The new public protector says she will leave the dispute over the state capture report prepared by h.
Kingdom Mabuza and Sapa
The South African Democratic Teachers' Union and the South African State and Allied Workers' Union are the first of the public- service unions to notify the government of their intention to strike.
Public service and administration minister Geraldine Fraser- Moleketi said she received the notifications from the Cosatu-affiliated unions yesterday.
Unions must give the employer, in this case the state, seven days notice before embarking on a protected strike.
On Tuesday eight Cosatu affiliates said a full-scale indefinite strike would begin on May 28 that could lead to millions of public servants deserting their posts.
The unions have demanded a 12percent wage increase. Yesterday Fraser-Moleketi reiterated that the government would offer no more than 6percent.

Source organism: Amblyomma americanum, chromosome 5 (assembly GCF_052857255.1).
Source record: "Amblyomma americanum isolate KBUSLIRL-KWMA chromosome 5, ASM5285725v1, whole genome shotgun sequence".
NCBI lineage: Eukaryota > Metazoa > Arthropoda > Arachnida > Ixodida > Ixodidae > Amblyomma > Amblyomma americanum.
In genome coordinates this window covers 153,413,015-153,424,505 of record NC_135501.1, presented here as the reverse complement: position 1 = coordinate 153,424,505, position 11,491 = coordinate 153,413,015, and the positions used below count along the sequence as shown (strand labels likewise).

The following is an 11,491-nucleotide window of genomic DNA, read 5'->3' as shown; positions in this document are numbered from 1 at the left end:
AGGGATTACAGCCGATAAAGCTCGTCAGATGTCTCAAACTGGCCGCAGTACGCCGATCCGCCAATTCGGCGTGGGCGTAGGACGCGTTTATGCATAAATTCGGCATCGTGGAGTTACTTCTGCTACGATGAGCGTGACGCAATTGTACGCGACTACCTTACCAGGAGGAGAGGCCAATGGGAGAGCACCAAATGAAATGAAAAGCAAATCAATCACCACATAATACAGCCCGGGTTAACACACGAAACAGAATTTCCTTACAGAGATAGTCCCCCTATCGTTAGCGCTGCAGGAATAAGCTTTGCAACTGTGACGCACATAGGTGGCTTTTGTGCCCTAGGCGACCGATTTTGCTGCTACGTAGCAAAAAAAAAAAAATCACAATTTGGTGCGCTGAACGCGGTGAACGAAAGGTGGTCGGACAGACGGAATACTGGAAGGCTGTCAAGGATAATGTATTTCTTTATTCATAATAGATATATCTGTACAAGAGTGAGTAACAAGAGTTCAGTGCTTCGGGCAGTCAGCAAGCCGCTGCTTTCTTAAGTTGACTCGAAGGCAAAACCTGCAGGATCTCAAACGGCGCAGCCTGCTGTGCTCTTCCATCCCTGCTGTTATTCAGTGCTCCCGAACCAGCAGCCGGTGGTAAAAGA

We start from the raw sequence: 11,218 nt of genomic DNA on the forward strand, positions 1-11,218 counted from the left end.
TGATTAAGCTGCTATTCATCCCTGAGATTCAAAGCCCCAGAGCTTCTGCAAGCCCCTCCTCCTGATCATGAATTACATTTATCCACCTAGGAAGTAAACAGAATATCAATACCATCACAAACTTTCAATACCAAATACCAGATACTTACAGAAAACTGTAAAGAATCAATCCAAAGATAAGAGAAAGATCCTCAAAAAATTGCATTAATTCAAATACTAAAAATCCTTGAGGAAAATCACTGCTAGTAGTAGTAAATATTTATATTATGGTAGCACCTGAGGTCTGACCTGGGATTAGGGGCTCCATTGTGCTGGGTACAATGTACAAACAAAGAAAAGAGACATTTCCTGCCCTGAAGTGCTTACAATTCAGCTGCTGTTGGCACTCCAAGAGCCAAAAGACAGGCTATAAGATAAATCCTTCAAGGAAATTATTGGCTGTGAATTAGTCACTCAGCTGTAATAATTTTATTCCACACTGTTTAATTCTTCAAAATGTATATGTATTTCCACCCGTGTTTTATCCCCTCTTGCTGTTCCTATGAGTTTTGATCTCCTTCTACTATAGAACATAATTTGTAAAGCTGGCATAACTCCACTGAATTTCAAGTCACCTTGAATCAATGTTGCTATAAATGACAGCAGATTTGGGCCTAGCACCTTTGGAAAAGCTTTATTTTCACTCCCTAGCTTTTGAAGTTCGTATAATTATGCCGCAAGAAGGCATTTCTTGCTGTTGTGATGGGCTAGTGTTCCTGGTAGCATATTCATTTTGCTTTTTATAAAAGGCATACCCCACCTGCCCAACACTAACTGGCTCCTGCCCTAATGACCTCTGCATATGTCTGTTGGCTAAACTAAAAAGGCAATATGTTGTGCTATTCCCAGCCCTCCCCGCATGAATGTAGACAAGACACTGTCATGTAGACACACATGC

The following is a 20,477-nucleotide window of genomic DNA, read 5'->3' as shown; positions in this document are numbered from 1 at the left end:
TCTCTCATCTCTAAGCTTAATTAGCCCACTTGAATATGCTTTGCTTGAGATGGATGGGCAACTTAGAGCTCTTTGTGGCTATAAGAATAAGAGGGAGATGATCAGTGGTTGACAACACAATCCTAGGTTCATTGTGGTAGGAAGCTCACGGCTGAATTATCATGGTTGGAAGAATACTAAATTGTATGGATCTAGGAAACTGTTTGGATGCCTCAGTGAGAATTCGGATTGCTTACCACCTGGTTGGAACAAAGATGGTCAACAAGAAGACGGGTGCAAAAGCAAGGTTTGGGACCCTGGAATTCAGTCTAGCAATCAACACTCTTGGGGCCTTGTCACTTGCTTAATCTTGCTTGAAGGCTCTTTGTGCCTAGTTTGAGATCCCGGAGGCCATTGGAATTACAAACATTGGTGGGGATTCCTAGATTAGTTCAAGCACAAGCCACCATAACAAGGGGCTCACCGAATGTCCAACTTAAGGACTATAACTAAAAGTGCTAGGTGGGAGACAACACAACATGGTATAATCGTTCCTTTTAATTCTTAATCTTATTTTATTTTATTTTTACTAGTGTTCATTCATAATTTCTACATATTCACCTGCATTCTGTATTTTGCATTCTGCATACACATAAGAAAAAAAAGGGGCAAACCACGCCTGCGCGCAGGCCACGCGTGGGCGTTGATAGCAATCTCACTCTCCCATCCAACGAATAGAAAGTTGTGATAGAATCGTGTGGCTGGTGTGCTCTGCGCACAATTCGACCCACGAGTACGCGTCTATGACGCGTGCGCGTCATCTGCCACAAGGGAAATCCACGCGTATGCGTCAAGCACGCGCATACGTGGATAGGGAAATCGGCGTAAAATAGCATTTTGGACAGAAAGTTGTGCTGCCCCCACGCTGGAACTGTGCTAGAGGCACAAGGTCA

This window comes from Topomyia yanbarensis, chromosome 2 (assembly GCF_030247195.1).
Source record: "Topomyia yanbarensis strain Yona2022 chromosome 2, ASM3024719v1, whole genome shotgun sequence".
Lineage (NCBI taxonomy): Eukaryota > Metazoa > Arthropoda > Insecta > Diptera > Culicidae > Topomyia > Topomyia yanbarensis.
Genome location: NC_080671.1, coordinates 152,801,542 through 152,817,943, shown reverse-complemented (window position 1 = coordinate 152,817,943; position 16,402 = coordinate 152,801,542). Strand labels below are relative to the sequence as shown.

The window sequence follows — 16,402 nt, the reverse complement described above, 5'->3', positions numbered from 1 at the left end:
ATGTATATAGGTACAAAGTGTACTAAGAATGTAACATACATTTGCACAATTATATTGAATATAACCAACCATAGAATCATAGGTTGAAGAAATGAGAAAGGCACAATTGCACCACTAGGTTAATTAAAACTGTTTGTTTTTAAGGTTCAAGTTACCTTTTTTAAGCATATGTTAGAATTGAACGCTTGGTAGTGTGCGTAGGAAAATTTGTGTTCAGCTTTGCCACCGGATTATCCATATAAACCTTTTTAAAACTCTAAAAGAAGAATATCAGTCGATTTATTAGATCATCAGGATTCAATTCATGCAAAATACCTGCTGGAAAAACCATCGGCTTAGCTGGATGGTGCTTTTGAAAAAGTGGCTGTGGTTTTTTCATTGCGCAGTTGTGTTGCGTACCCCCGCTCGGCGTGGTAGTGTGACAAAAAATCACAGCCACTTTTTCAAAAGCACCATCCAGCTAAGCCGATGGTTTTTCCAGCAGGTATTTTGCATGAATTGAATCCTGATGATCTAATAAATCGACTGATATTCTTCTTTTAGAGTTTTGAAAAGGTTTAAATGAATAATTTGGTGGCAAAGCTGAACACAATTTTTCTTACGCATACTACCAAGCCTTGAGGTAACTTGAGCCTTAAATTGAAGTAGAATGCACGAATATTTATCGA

She urged public servants to stick to agreements that make it compulsory that they provide essential services to the public when on strike.
"Public servants have a moral obligation not to put the lives of people at risk. We will take disciplinary action [if they do]," she said.
S he said that if the government agreed to the unions' demand , it would have to take money away from other pressing needs. Education, housing, sanitation and transport infrastructure would suffer, she said.
"The overall package [offered] is more than 6percent and workers who go on strike will do so because of insufficient information," Fraser-Moleketi said.